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I Am Setsuna Review

Selamat pagi! I hope you’ve been kicking ass this week.

So I kind of made my own tradition thing when I moved into my current place: to complete one of my unplayed JRPGs during winter. The impetus was to specifically designate some of my time each year to a JRPG because they’re usually timesinks. It’s the problem of having more games than time. Why winter though? Well, that’s the season it was when I moved in, and that’s usually when I have the most free time.

The Previous Winter JRPGs

  • The Last Story
  • Xenoblade Chronicles
  • Final Fantasy XII
  • Xenoblade Chronicles X

Winter is kind of already over, but I started the game before winter ended and I beat it like two weeks ago. It’s just that I’m only getting to writing this review now. Final Fantasy XV could have been the Winter JRPG, but I beat that before winter started.

I bring that up because I ended up choosing I Am Setsuna because of Final Fantasy XV. FFXV really disappointed me. Most of my issues were with the story, but coming out of that style of game, I wanted to go in the complete opposite direction — a JRPG that was closer to the classics. That’s where I Am Setsuna comes in; a game that takes after Chrono Trigger. The premise of I Am Setsuna is also part of what drew me in: a sacrificial girl must go on a journey to save her land.

Now this isn’t the first “girl sacrifice has to save the world” story, but I feel like there’s a lot of emotional potential there. Unfortunately, I think I Am Setsuna misses the mark; there’s some good stuff in there though! Let’s get into it!

My Name Is Setsuna Image courtesy of Square Enix

I Am Setsuna takes place in a land of perpetual winter beset by monsters. There is an ancient custom to calm these monsters, where a sacrificial girl is sent from a special village to The Last Lands to give her life in return for peace. Setsuna is one such girl, but there is something different about her and her situation. There already was a sacrifice ten years earlier, but the attacks from the monsters are getting more frequent and bold, the opposite of what the sacrifice should achieve. She embarks on her journey with a masked man, Endir, who was originally sent to kill her before she reached her goal.

Agh, the intrigue, that’s such a good premise, but unfortunately the story fell a little flat for me. I think there’s a good story buried in there somewhere though. I especially liked the themes, something that I would like to see fleshed out somewhere else. Upon first glance, the world of I Am Setsuna appears black and white, but it’s actually quite gray. Maybe not all of the monsters are “evil.” Maybe they’re not even monsters. What if the only way they could survive was to eat humans? Should they be killed mercilessly just for trying to live? How about a human who became a monster to save her friends? Can someone be forgived for their actions, even if those actions are horrible? I Am Setsuna briefly touches on these things and goes no further.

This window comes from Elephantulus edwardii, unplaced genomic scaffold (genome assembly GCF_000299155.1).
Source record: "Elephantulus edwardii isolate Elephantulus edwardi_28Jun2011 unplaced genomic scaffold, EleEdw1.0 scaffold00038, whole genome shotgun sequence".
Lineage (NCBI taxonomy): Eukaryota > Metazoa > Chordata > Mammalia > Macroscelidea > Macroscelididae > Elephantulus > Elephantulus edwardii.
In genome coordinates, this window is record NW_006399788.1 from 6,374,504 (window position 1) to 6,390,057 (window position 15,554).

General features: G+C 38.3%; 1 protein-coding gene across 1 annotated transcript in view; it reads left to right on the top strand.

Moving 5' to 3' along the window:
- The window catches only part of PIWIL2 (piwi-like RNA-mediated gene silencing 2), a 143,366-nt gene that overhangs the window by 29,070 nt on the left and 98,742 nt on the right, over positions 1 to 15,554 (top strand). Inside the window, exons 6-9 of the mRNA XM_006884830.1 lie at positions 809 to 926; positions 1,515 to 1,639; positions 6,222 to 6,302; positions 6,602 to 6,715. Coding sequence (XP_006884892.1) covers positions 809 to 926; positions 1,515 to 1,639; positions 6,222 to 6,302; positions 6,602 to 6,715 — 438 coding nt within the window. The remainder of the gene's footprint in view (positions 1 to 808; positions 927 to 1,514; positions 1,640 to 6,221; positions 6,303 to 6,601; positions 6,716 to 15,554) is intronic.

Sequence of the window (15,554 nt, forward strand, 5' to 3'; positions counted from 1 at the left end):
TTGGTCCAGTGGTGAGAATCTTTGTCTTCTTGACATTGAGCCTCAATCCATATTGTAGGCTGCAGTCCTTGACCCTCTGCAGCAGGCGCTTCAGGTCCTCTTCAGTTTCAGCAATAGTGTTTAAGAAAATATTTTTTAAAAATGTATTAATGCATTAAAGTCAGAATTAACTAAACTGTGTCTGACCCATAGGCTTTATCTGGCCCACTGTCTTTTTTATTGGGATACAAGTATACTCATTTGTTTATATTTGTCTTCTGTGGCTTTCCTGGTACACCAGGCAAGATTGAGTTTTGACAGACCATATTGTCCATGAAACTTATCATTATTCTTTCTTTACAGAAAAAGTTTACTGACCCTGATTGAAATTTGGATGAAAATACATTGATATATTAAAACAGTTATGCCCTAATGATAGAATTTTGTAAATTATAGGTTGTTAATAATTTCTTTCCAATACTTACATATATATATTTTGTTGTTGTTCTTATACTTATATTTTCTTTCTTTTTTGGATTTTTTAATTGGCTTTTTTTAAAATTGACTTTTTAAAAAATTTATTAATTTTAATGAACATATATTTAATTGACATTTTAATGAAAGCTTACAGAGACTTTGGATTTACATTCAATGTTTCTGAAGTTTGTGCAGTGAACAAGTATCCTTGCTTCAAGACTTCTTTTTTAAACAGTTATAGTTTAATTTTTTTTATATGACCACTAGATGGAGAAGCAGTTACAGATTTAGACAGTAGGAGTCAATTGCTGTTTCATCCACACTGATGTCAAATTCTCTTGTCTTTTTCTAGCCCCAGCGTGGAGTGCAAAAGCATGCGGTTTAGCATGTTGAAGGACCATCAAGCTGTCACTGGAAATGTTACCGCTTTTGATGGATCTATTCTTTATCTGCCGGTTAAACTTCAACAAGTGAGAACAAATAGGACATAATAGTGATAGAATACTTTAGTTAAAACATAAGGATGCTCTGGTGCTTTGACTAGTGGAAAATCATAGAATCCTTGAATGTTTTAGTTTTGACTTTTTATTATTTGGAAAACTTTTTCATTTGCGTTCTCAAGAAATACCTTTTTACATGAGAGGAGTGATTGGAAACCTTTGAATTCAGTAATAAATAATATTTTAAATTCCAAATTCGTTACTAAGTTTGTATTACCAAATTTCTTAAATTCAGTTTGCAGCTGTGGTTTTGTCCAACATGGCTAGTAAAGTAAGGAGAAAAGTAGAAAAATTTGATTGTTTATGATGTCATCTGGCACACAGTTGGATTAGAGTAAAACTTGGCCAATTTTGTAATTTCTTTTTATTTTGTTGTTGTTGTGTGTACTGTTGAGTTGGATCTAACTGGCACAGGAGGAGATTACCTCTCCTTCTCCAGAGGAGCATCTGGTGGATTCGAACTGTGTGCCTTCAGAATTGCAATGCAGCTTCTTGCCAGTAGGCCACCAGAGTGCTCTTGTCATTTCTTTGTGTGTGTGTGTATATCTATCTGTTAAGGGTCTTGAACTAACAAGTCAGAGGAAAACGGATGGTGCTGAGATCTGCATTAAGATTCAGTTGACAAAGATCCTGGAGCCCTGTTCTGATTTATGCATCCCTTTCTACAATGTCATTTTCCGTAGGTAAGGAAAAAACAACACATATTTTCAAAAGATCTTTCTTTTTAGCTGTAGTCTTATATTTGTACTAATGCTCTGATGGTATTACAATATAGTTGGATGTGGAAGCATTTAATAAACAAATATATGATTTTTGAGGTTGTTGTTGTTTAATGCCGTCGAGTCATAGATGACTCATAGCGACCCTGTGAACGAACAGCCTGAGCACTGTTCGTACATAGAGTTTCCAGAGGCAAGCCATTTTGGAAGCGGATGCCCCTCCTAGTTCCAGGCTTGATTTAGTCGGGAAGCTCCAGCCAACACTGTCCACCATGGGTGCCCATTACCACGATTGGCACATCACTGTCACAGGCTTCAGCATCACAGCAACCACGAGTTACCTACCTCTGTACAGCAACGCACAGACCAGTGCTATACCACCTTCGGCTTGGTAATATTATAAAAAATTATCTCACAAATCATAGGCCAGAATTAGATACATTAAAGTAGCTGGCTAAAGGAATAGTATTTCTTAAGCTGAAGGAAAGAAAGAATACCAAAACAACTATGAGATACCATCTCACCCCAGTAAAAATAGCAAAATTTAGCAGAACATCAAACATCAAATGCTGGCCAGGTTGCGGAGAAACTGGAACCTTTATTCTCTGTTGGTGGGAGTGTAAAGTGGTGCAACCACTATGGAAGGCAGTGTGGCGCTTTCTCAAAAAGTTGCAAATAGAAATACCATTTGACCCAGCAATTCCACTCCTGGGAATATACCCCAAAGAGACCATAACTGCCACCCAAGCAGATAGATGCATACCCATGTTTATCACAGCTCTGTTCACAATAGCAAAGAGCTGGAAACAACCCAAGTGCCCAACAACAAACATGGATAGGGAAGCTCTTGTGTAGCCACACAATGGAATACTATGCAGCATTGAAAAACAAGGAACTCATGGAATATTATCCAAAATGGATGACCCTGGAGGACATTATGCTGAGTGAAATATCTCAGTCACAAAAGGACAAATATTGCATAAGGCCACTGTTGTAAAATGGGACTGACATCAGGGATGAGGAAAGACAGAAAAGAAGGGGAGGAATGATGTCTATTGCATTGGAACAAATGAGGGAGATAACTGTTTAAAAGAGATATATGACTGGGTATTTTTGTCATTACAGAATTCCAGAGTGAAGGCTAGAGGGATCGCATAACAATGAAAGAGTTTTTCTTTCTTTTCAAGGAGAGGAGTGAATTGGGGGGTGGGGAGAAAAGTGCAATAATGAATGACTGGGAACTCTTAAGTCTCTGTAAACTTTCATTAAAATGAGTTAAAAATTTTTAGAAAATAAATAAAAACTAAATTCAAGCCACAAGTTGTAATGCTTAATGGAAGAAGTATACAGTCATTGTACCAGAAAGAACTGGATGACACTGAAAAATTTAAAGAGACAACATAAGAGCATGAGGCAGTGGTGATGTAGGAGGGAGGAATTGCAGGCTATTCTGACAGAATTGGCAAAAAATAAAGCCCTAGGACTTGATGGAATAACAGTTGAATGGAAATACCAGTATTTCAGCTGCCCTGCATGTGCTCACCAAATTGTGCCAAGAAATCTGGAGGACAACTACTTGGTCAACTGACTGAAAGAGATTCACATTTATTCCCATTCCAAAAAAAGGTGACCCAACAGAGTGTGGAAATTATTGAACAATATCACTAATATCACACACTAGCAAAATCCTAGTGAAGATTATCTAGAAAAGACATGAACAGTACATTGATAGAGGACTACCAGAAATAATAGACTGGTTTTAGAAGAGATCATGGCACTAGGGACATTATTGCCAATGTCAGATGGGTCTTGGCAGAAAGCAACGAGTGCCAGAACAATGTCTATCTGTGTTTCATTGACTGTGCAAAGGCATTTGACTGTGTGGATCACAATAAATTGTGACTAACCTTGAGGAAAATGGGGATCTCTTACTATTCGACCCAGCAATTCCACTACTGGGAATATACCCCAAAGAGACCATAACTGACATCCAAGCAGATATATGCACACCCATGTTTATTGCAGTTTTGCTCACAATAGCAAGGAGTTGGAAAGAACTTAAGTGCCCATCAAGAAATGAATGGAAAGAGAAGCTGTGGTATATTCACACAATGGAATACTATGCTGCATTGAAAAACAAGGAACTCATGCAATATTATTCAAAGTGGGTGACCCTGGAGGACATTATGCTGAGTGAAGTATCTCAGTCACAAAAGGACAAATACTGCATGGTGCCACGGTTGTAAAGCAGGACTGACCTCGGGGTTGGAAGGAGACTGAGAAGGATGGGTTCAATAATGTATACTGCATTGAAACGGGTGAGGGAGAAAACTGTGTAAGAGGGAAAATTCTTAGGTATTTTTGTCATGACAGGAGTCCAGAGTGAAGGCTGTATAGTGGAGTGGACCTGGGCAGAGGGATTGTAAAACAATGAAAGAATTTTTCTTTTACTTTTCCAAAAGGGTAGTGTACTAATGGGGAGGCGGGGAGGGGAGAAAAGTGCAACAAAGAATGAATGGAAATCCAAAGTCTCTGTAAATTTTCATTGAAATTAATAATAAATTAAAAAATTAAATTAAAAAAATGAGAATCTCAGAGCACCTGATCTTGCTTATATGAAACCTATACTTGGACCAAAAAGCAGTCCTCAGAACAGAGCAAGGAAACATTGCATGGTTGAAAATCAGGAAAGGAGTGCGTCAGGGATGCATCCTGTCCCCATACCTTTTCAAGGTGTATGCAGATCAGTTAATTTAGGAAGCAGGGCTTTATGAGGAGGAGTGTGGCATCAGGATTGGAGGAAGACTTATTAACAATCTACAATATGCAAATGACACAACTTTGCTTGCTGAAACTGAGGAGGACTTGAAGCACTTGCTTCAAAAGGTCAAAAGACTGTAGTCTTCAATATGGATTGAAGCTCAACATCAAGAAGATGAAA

As for how it plays, I Am Setsuna pulls inspiration from the JRPGs of yore, most notably Chrono Trigger: enemies exist on the playing field, the battle system is turn-based and uses ATB, and there are combos. I Am Setsuna changes things up a tiny bit with the Momentum system (similar to Lost Odyssey’s attack timing system), where pressing a button in time with a flash a light (once your meter is full) adds effects to your action and increases its efficacy.

Setsuna X Strike Image courtesy of Square Enix

I like turn-based battle systems, but by the half-way point, it started feeling stale for a few reasons. Your characters have Techs (magic, elemental, or special attacks), which are governed by which Spritnite you have equipped. The game doesn’t facilitate exploring the Spritnite system though, so once I found the Techs that worked, I stuck with them. Also, when you approach an enemy from behind, it counts as a pre-emptive attack, filling up your ATB gauge and the Momentum bar for each of your party members. This turns the game into “walk up to enemy from behind, have your three party members cast their good Techs, make sure to properly time your Momentum, battle over.” It’s a shame because there’s a staggering amount of Techs to be learned, not to mention the Tech Combos that come with that. I barely even used the Tech combos as a result.

The other problem with the battles is that the bosses usually felt overpowered. I never skimped out on fighting enemies and I usually never had any trouble. However, when I got to a boss, my skills would be tested in ways the game hadn’t tested me before, since I was just employing the tactics I learned fighting the regular enemies. Suddenly I had to play with much more precision and care. It led to some frustrating moments of wondering what I was doing wrong and whether I had to go grind a few levels. Fortunately I never really had to grind and ended up beating each boss through sheer will or luck — I’m not sure which.

No one part really sticks out, and that’s really the biggest problem with I Am Setsuna: it just ends up being middling. It’s a shame, but I enjoyed my time nonetheless. If you’re looking for a JRPG of the same vein as the classics, I think you should give it a try.

I Am Setsuna earns a 3 out of 5.

That’s it, folks! Until next time! You’re totally wonderful; I hope you didn’t forget!


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